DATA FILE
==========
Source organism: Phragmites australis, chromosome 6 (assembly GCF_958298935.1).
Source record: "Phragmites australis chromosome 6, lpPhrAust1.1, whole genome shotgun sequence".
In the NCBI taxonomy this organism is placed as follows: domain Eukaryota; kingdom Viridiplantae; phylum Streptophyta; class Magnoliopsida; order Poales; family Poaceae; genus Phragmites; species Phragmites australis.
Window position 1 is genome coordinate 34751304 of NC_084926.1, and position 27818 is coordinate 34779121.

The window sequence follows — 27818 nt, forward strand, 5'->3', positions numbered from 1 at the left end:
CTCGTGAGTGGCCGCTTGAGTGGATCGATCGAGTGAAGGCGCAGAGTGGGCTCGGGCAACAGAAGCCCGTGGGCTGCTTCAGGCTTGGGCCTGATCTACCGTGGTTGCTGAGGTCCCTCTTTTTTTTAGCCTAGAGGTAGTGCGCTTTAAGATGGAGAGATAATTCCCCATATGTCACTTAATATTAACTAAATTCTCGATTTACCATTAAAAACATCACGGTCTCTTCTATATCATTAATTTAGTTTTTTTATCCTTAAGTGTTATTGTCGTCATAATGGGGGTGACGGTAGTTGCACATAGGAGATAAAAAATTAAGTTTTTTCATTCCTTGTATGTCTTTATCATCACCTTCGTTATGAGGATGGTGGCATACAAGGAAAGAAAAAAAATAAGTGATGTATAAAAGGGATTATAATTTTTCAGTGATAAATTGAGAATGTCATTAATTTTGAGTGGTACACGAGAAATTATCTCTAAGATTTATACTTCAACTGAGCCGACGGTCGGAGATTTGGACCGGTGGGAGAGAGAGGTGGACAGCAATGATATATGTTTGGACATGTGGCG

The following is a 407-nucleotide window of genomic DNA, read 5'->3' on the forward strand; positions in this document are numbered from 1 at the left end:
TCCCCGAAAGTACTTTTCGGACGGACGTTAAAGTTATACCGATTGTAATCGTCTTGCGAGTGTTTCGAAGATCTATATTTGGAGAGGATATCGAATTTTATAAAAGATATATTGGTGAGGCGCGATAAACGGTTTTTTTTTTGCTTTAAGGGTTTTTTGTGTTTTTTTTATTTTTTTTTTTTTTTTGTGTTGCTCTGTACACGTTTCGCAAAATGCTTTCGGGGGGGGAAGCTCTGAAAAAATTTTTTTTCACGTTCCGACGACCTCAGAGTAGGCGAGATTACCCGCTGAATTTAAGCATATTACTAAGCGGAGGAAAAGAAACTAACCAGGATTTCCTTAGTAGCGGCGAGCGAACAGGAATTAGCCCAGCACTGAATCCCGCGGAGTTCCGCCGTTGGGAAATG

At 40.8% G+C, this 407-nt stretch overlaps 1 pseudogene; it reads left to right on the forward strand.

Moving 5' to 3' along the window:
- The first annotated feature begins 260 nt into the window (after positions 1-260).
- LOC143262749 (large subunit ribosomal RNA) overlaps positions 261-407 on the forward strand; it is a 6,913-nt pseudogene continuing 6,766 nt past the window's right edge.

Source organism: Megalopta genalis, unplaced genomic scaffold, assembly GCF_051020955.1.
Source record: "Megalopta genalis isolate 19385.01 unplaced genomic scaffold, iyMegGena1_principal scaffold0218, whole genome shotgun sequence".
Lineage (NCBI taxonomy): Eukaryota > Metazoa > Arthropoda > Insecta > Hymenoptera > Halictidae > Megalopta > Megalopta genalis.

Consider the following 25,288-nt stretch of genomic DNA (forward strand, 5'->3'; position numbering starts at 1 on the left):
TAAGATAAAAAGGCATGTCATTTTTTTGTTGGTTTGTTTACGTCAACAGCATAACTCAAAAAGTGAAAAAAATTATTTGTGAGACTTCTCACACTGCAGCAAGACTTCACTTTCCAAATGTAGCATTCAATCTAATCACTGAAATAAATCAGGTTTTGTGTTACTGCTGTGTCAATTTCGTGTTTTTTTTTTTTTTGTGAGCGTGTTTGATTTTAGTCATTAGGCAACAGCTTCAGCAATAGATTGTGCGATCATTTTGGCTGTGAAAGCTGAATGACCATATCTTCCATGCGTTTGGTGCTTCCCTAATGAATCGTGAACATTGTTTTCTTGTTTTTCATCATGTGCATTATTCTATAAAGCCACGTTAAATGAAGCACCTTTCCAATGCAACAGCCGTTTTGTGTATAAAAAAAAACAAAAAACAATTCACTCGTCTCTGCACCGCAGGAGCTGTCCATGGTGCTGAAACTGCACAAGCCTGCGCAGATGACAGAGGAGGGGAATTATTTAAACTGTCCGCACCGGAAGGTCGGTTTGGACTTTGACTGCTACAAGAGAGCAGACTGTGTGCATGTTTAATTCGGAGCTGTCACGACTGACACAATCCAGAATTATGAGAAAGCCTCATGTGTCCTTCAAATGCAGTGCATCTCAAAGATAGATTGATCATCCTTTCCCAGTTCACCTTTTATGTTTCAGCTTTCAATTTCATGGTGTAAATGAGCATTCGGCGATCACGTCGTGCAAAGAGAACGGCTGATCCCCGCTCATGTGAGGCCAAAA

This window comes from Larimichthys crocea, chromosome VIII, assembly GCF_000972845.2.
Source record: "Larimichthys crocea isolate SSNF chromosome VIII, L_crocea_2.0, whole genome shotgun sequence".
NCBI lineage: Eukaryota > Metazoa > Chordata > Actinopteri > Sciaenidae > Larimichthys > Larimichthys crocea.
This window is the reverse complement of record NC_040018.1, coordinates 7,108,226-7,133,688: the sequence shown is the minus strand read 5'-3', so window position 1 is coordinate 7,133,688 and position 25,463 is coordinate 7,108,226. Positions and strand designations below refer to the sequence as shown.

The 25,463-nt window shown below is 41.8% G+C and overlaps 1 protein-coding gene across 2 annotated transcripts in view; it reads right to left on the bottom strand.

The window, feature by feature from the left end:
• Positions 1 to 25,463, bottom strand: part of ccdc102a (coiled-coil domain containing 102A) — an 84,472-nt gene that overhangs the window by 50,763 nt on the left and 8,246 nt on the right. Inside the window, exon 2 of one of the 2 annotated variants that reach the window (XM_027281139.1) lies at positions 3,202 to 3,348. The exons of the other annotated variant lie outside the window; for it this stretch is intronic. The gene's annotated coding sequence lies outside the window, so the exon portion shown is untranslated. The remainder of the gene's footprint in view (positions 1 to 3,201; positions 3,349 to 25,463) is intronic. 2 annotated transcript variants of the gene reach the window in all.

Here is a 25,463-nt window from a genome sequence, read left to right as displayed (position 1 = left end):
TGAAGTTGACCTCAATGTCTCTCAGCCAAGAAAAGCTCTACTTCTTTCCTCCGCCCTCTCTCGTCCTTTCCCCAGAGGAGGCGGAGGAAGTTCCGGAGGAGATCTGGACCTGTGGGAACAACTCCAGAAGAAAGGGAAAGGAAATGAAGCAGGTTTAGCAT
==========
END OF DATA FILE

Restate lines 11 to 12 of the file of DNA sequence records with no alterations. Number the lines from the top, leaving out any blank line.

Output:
- The first annotated feature begins 260 nt into the window (after positions 1-260).
- LOC143262749 (large subunit ribosomal RNA) overlaps positions 261-407 on the forward strand; it is a 6,913-nt pseudogene continuing 6,766 nt past the window's right edge.